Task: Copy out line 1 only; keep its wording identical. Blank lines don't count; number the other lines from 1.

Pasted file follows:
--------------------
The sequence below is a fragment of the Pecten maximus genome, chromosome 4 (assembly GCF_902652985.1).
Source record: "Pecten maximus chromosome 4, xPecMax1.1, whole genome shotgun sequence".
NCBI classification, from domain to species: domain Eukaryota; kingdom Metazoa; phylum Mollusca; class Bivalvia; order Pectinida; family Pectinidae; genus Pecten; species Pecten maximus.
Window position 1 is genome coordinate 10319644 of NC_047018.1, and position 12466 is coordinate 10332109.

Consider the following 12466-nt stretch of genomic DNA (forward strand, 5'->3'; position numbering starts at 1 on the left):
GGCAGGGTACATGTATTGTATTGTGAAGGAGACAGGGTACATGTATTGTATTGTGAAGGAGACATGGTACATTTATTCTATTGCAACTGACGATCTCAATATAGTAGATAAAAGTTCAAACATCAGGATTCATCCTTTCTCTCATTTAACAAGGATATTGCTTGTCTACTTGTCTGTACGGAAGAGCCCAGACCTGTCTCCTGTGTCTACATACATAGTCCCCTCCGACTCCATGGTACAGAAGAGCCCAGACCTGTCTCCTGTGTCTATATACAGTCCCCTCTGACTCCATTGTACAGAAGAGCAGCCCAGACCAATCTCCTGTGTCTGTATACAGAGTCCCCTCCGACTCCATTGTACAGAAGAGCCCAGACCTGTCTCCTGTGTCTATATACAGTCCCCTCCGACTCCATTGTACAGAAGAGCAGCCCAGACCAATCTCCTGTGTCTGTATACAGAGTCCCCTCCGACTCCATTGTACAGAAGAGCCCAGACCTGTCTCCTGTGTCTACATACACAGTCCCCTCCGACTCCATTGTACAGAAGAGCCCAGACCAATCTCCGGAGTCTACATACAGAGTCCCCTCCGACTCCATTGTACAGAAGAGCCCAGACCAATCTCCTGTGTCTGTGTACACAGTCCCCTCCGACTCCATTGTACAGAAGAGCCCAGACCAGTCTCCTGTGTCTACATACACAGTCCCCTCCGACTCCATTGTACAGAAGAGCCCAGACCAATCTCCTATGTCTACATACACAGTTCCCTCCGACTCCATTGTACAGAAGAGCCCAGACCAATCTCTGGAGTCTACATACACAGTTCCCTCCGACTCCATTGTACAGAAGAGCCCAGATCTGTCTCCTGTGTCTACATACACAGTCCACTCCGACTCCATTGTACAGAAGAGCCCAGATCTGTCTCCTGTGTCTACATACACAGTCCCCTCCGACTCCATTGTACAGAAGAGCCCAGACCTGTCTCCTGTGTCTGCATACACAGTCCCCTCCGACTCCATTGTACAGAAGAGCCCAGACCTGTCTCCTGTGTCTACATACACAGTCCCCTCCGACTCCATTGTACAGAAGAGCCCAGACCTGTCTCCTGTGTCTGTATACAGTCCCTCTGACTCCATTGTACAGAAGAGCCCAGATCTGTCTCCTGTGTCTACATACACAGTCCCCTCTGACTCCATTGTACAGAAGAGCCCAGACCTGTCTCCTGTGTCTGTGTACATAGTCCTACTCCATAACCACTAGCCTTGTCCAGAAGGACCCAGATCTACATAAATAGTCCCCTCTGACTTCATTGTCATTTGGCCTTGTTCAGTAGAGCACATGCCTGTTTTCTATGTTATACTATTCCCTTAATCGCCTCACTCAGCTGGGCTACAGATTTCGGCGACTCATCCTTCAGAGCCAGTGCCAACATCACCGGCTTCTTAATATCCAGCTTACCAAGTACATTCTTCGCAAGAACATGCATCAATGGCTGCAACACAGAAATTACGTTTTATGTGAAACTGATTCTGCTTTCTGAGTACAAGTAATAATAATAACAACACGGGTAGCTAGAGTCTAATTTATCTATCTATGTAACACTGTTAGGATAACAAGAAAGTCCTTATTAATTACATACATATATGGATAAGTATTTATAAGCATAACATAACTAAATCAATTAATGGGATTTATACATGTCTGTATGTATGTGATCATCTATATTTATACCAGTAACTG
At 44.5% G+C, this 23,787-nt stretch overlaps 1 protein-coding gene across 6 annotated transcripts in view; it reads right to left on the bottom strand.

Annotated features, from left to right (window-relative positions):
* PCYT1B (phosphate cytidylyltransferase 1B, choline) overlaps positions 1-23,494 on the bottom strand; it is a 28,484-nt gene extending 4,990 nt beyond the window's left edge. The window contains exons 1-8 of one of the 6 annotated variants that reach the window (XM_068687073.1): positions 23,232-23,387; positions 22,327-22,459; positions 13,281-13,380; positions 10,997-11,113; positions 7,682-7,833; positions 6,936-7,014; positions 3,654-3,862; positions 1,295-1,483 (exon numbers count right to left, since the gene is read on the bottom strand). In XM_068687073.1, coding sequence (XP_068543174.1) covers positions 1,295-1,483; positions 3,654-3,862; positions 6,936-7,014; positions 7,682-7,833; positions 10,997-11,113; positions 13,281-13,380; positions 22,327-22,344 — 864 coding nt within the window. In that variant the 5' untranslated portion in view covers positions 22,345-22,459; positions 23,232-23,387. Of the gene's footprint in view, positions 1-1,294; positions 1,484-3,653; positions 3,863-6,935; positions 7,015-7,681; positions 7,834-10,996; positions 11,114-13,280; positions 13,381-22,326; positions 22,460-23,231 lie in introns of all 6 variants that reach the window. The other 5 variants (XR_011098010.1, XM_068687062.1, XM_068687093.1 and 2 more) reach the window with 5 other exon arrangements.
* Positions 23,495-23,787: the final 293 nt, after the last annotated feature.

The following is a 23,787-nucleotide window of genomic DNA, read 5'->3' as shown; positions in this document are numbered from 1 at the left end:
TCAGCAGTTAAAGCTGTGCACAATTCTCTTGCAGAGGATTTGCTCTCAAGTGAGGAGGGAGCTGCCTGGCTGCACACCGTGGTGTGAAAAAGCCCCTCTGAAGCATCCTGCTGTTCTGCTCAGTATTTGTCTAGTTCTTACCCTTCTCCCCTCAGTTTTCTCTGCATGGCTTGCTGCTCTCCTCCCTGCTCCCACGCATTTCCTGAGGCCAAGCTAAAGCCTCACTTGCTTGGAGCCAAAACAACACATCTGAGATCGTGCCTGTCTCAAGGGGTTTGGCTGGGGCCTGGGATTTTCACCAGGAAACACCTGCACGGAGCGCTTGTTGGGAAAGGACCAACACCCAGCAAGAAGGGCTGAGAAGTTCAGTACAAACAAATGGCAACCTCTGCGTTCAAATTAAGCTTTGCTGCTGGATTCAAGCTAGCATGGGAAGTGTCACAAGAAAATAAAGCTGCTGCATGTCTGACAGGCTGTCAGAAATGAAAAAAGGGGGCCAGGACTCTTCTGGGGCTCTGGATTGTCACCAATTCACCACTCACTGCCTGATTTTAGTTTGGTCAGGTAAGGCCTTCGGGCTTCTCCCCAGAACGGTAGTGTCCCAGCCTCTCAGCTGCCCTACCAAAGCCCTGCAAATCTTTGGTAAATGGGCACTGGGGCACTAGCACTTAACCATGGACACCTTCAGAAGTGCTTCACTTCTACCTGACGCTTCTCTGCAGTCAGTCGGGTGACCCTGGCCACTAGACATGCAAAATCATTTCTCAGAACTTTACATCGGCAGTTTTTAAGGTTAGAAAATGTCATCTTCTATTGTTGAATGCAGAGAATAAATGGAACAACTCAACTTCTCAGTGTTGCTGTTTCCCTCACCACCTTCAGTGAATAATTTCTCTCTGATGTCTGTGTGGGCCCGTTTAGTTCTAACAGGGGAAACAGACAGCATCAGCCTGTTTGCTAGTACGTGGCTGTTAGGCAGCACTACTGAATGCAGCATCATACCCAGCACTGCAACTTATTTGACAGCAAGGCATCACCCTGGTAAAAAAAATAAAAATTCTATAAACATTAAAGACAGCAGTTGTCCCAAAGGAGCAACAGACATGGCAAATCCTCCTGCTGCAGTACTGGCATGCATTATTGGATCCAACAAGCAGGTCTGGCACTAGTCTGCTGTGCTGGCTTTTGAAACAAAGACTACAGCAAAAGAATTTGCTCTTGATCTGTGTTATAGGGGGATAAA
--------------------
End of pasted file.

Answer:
The sequence below is a fragment of the Pecten maximus genome, chromosome 4 (assembly GCF_902652985.1).